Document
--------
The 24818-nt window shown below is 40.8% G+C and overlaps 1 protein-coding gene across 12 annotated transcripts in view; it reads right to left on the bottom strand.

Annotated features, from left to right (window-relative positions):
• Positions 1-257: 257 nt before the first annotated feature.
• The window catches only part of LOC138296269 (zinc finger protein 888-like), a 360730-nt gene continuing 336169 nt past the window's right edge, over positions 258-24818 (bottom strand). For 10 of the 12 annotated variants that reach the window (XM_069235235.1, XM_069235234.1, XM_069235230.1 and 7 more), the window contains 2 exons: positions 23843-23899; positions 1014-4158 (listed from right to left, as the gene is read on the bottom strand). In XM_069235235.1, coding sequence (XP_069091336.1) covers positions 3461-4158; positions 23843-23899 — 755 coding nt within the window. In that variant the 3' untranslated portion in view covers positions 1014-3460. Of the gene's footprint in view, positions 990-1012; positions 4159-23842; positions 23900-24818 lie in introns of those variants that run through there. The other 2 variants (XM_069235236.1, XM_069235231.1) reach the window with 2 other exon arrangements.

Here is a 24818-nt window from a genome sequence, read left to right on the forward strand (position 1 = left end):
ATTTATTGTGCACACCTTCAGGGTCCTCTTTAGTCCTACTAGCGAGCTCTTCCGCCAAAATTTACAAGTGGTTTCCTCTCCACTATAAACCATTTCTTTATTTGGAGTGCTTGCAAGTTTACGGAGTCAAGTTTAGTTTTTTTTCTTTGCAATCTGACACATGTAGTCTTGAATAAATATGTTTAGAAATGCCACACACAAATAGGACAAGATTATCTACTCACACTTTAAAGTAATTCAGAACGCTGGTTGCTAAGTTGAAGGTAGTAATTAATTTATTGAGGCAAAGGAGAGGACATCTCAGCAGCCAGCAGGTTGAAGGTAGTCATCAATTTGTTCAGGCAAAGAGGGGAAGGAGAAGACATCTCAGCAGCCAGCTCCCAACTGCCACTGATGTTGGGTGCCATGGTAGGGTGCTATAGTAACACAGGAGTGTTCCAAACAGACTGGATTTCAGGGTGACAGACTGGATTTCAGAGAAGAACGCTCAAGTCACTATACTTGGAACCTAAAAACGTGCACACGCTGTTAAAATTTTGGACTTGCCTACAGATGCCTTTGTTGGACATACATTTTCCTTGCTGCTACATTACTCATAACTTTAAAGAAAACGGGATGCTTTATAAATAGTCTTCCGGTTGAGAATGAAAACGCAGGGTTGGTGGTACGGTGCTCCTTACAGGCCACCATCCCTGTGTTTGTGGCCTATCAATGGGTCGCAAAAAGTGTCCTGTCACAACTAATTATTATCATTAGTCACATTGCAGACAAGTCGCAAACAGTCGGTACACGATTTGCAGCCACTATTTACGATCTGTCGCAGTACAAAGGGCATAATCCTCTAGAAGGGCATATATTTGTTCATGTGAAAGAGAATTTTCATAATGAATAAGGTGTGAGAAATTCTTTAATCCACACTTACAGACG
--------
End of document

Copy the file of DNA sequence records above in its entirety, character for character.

The 24818-nt window shown below is 40.8% G+C and overlaps 1 protein-coding gene across 12 annotated transcripts in view; it reads right to left on the bottom strand.

Annotated features, from left to right (window-relative positions):
• Positions 1-257: 257 nt before the first annotated feature.
• The window catches only part of LOC138296269 (zinc finger protein 888-like), a 360730-nt gene continuing 336169 nt past the window's right edge, over positions 258-24818 (bottom strand). For 10 of the 12 annotated variants that reach the window (XM_069235235.1, XM_069235234.1, XM_069235230.1 and 7 more), the window contains 2 exons: positions 23843-23899; positions 1014-4158 (listed from right to left, as the gene is read on the bottom strand). In XM_069235235.1, coding sequence (XP_069091336.1) covers positions 3461-4158; positions 23843-23899 — 755 coding nt within the window. In that variant the 3' untranslated portion in view covers positions 1014-3460. Of the gene's footprint in view, positions 990-1012; positions 4159-23842; positions 23900-24818 lie in introns of those variants that run through there. The other 2 variants (XM_069235236.1, XM_069235231.1) reach the window with 2 other exon arrangements.

Here is a 24818-nt window from a genome sequence, read left to right on the forward strand (position 1 = left end):
ATTTATTGTGCACACCTTCAGGGTCCTCTTTAGTCCTACTAGCGAGCTCTTCCGCCAAAATTTACAAGTGGTTTCCTCTCCACTATAAACCATTTCTTTATTTGGAGTGCTTGCAAGTTTACGGAGTCAAGTTTAGTTTTTTTTCTTTGCAATCTGACACATGTAGTCTTGAATAAATATGTTTAGAAATGCCACACACAAATAGGACAAGATTATCTACTCACACTTTAAAGTAATTCAGAACGCTGGTTGCTAAGTTGAAGGTAGTAATTAATTTATTGAGGCAAAGGAGAGGACATCTCAGCAGCCAGCAGGTTGAAGGTAGTCATCAATTTGTTCAGGCAAAGAGGGGAAGGAGAAGACATCTCAGCAGCCAGCTCCCAACTGCCACTGATGTTGGGTGCCATGGTAGGGTGCTATAGTAACACAGGAGTGTTCCAAACAGACTGGATTTCAGGGTGACAGACTGGATTTCAGAGAAGAACGCTCAAGTCACTATACTTGGAACCTAAAAACGTGCACACGCTGTTAAAATTTTGGACTTGCCTACAGATGCCTTTGTTGGACATACATTTTCCTTGCTGCTACATTACTCATAACTTTAAAGAAAACGGGATGCTTTATAAATAGTCTTCCGGTTGAGAATGAAAACGCAGGGTTGGTGGTACGGTGCTCCTTACAGGCCACCATCCCTGTGTTTGTGGCCTATCAATGGGTCGCAAAAAGTGTCCTGTCACAACTAATTATTATCATTAGTCACATTGCAGACAAGTCGCAAACAGTCGGTACACGATTTGCAGCCACTATTTACGATCTGTCGCAGTACAAAGGGCATAATCCTCTAGAAGGGCATATATTTGTTCATGTGAAAGAGAATTTTCATAATGAATAAGGTGTGAGAAATTCTTTAATCCACACTTACAGACG